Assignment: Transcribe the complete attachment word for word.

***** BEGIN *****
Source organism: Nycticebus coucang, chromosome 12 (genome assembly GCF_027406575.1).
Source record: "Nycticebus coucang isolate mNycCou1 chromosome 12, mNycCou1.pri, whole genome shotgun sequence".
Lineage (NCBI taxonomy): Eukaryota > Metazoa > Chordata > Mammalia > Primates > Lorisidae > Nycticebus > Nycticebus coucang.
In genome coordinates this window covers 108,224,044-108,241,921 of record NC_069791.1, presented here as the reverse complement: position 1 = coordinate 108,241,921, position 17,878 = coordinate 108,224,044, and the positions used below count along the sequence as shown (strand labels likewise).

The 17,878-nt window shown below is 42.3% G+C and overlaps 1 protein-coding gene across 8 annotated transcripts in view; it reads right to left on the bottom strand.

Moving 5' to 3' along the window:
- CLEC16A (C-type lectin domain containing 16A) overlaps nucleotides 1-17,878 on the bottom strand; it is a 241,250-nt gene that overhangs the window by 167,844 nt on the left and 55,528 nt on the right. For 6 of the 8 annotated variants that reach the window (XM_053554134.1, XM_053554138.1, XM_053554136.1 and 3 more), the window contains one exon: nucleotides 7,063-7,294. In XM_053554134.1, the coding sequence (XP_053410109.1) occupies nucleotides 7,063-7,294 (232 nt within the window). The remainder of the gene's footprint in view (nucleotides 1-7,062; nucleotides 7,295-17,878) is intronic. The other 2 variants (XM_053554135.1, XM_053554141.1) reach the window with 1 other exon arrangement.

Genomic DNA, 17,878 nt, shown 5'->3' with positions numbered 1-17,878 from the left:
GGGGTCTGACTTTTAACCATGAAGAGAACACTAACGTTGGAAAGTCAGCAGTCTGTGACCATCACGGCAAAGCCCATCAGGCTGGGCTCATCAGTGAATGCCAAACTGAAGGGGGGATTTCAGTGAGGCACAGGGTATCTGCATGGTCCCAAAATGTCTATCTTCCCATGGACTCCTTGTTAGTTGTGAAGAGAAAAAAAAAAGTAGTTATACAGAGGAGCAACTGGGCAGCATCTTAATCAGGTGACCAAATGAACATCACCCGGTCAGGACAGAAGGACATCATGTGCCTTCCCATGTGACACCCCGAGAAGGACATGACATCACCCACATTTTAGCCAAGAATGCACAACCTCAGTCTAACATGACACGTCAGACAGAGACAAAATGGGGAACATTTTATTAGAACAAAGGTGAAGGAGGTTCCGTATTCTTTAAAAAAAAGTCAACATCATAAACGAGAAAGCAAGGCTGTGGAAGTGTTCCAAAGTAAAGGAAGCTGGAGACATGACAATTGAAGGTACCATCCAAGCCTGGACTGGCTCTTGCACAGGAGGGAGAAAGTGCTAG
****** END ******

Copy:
Source organism: Nycticebus coucang, chromosome 12 (genome assembly GCF_027406575.1).
Source record: "Nycticebus coucang isolate mNycCou1 chromosome 12, mNycCou1.pri, whole genome shotgun sequence".
Lineage (NCBI taxonomy): Eukaryota > Metazoa > Chordata > Mammalia > Primates > Lorisidae > Nycticebus > Nycticebus coucang.
In genome coordinates this window covers 108,224,044-108,241,921 of record NC_069791.1, presented here as the reverse complement: position 1 = coordinate 108,241,921, position 17,878 = coordinate 108,224,044, and the positions used below count along the sequence as shown (strand labels likewise).

The 17,878-nt window shown below is 42.3% G+C and overlaps 1 protein-coding gene across 8 annotated transcripts in view; it reads right to left on the bottom strand.

Moving 5' to 3' along the window:
- CLEC16A (C-type lectin domain containing 16A) overlaps nucleotides 1-17,878 on the bottom strand; it is a 241,250-nt gene that overhangs the window by 167,844 nt on the left and 55,528 nt on the right. For 6 of the 8 annotated variants that reach the window (XM_053554134.1, XM_053554138.1, XM_053554136.1 and 3 more), the window contains one exon: nucleotides 7,063-7,294. In XM_053554134.1, the coding sequence (XP_053410109.1) occupies nucleotides 7,063-7,294 (232 nt within the window). The remainder of the gene's footprint in view (nucleotides 1-7,062; nucleotides 7,295-17,878) is intronic. The other 2 variants (XM_053554135.1, XM_053554141.1) reach the window with 1 other exon arrangement.

Genomic DNA, 17,878 nt, shown 5'->3' with positions numbered 1-17,878 from the left:
GGGGTCTGACTTTTAACCATGAAGAGAACACTAACGTTGGAAAGTCAGCAGTCTGTGACCATCACGGCAAAGCCCATCAGGCTGGGCTCATCAGTGAATGCCAAACTGAAGGGGGGATTTCAGTGAGGCACAGGGTATCTGCATGGTCCCAAAATGTCTATCTTCCCATGGACTCCTTGTTAGTTGTGAAGAGAAAAAAAAAAGTAGTTATACAGAGGAGCAACTGGGCAGCATCTTAATCAGGTGACCAAATGAACATCACCCGGTCAGGACAGAAGGACATCATGTGCCTTCCCATGTGACACCCCGAGAAGGACATGACATCACCCACATTTTAGCCAAGAATGCACAACCTCAGTCTAACATGACACGTCAGACAGAGACAAAATGGGGAACATTTTATTAGAACAAAGGTGAAGGAGGTTCCGTATTCTTTAAAAAAAAGTCAACATCATAAACGAGAAAGCAAGGCTGTGGAAGTGTTCCAAAGTAAAGGAAGCTGGAGACATGACAATTGAAGGTACCATCCAAGCCTGGACTGGCTCTTGCACAGGAGGGAGAAAGTGCTAG